Does your company use Excel for asset management? Have you ever wished you had certain features in your asset management toolbox that would make managing your assets so much easier? In many companies, asset managers find themselves using Excel sheets (or even pen and paper) for asset management.
If you’re wondering (or if you need to convince your manager) why you should pay for an asset management software when you could just keep using Excel, take a look at these seven reasons we’ve put together.
1. Lack of up-to-date asset information
Keeping asset information up-to-date with Excel is extremely time-consuming. How likely is it that everyone updates the spreadsheet instantaneously as they check assets in or out? The chance of errors increases as updating the records delays.
2. Limited user access and traceability
When using Excel for asset management, you have to figure out a way to share spreadsheets with other users. This often causes a hassle as you try to make sure everyone has the most up-to-date version available. Also, multiple users editing the same spreadsheet simultaneously could lead to a chaos and spotting errors within a large amount to data is a huge challenge. Furthermore, it is difficult, impossible even, to keep track of who updated what and when.
3. Inconvenient to use on the move
I’m sure you agree using Excel files on your mobile phone is very impractical. Carrying a laptop around just to be able to update asset information on-site is not an optimal solution either. Since your team is carrying smartphones wherever they go anyway, wouldn’t it be convenient to be able to update the records easily with a mobile app?
4. Lack of links between physical assets and their information
So you have multiple assets that look exactly the same. Still, you need to be able to view the audit trail of each asset individually: where it is, who has it, when was it last calibrated, when is the next maintenance scheduled and so on. How can you make sure the asset information on your Excel sheet is linked to the right asset? Asset management systems often solve the problem by tagging the assets with QR codes, barcodes or RFID tags, for example.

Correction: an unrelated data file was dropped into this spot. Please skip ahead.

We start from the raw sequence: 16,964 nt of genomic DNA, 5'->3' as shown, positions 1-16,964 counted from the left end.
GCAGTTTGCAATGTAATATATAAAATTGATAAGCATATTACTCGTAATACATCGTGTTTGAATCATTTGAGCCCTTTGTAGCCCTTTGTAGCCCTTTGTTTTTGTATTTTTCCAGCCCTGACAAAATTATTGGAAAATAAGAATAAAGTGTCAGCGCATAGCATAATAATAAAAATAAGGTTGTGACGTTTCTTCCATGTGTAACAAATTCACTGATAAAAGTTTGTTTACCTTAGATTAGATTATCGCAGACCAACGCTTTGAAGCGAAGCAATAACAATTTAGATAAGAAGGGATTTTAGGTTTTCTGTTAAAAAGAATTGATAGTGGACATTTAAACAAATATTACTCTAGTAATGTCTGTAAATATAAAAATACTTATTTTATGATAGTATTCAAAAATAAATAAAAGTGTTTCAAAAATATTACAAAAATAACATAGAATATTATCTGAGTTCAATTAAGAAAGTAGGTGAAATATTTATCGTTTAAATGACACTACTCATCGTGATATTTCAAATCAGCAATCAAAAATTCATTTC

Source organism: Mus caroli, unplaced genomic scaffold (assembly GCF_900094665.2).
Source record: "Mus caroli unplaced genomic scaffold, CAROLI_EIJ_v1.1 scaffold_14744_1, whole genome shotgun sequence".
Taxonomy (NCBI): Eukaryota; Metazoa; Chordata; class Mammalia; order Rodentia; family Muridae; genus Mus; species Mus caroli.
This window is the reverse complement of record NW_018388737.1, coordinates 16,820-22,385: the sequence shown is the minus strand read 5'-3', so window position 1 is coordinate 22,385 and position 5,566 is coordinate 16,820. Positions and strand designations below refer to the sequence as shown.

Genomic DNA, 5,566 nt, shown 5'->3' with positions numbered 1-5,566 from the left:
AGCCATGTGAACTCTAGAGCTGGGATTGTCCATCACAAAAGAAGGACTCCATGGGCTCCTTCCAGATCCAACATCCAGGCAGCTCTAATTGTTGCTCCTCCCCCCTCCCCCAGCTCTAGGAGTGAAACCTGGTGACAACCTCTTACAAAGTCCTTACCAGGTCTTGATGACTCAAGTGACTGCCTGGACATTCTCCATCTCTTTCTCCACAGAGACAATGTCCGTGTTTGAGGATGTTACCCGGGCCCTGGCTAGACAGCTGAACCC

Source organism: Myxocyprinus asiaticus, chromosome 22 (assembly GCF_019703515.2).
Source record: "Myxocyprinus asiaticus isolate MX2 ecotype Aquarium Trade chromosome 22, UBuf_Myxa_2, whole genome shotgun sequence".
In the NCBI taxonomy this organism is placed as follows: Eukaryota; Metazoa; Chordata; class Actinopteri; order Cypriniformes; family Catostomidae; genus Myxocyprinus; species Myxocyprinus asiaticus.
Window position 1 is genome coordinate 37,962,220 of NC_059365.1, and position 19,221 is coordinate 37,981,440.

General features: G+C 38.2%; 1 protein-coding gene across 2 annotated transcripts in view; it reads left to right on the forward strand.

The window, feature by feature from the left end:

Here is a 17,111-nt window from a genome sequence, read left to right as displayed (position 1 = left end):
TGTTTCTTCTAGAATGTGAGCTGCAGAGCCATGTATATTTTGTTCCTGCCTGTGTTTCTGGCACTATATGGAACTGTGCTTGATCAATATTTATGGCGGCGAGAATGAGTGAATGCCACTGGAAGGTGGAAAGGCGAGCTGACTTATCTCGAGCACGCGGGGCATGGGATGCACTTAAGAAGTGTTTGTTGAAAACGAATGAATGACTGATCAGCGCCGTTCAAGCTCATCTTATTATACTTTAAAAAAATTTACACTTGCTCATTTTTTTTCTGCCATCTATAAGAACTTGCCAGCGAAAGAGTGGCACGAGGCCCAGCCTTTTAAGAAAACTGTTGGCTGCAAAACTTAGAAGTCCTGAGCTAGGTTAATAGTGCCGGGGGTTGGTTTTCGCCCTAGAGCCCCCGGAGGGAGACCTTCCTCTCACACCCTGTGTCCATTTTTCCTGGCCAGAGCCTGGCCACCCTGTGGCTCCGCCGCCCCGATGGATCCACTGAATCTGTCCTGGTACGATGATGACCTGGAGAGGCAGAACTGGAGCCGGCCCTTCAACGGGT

5. Impractical to use attachments
User manuals, calibration documents, maintenance records, photos… You could use hyperlinks from the spreadsheet to your vital documents but they are easily broken and frustrating to maintain. Having information scattered in multiple different locations makes it difficult to quickly access the information you need.
6. Problematic to make specific queries
Filtering asset data based on multiple properties is troublesome with Excel. If you need to filter the data based on usage data for example, the task becomes even harder. Asset management solutions typically provide tools to make advanced queries and save favorite queries so that it’s quick and easy to access the right information.
7. Lack of notifications on due dates
Let’s admit it: sometimes things just slip our minds (and it’s totally human). Even so, calibration dates, maintenance dates etc. being overdue can result in serious financial losses and even bodily injuries. You cannot work if you don’t have the right assets in appropriate condition at hand. In contrast to Excel, an asset management solution enables you to receive automatic reminders of upcoming due dates straight to your inbox.
All in all, although old-fashioned, Excel is great in its intended use cases. It’s not however designed for asset management, where information about asset statuses, locations, etc. has to be constantly updated.